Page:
One of our favourite hip-hop discoveries this year is emerging Atlanta artist 6lack (“black”), signed to LVRN (Love Renaissance), the collective also behind fellow ATLien Raury.
After building steady online following predominantly via Soundcloud, the timing couldn’t have been better to finally unveil his debut release Free 6LACK, which includes Ex-Calling and PRBLMS.
Real name Ricardo Valentine, 6lack’s backstory already has the taste of legend in it: the artist, now 24, was signed to a toxic record deal in 2011 that trapped him until he began to work with the LVRN collective. His debut release is subsequently a response and reflection on the past few years. “I wanted to make a statement that I’m free from my older relationships and I’m free from all ways of thinking and my old feelings,” he told Billboard.
Focusing on his audience, he also speaks about what he hopes to convey on the new album. “I make sure it’s related to whatever I’m dealing with but I wanna word it in a way that whoever’s listening can take something from it… I just want people to learn something from my music and ultimately feel better when they listen to it. There’s not really a target person, just more so the target feeling… I craft it in a way that it might sound familiar, popular, radio or club friendly but when you actually listen to the words, it’s actually food [for thought] and you can actually take something from it.”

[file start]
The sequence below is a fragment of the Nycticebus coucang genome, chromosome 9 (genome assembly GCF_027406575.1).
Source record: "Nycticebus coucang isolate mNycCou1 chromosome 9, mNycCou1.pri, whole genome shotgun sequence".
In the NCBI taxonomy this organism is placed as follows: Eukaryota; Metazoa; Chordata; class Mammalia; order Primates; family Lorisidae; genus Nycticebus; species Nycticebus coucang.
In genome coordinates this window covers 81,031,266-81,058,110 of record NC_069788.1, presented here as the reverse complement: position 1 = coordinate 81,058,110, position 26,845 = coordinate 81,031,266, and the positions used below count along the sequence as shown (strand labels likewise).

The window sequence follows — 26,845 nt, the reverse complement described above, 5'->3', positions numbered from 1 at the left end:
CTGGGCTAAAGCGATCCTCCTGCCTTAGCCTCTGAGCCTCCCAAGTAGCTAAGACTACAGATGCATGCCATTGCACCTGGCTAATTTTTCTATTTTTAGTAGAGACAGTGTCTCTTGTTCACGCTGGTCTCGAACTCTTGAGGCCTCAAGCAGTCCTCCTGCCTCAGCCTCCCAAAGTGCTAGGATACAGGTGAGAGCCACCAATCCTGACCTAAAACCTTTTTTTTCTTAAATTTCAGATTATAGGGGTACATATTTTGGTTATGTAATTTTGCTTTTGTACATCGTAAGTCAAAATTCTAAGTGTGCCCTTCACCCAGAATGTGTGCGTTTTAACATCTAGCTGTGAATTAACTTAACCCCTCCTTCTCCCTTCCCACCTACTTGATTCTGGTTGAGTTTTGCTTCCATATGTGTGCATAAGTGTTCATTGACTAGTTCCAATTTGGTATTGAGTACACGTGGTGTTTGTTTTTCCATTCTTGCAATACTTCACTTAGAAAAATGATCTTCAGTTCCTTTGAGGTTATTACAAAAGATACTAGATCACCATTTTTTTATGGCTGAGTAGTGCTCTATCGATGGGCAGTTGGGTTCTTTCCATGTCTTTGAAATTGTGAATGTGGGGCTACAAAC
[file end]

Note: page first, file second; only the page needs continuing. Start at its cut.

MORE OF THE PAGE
Valentine also shows great insight for an artist on his debut album, explaining his understanding of the industry and the peril of having a hit single. “I’ve seen what it’s like for people to basically be built into something and to not really have an identity or a personality for themselves. I know once you make a hit record, it’s kind of always expected of you to have a follow-up. I’ve seen people become songs and I’ve rarely seen fans know a song and not know a person, or know a lyric and not know a face, or know a hook but not know that person from another person they saw in the street… people should know who you are and you should never become a product before you’re a human being.”
Speaking about his album cover, he explained the meaning behind it to Pigeons and Planes: “As big and vicious as a bear can be, a bear also has grounding qualities. They’re peaceful in a way, and they have qualities that are healing in a way.
“I wanted it to be powerful. I wanted it to be aggressive, but I also wanted it to be calming. I want people to feel something. Regardless of how personal it can be at times, and how intense the message is, it can still give you a soothing feel.”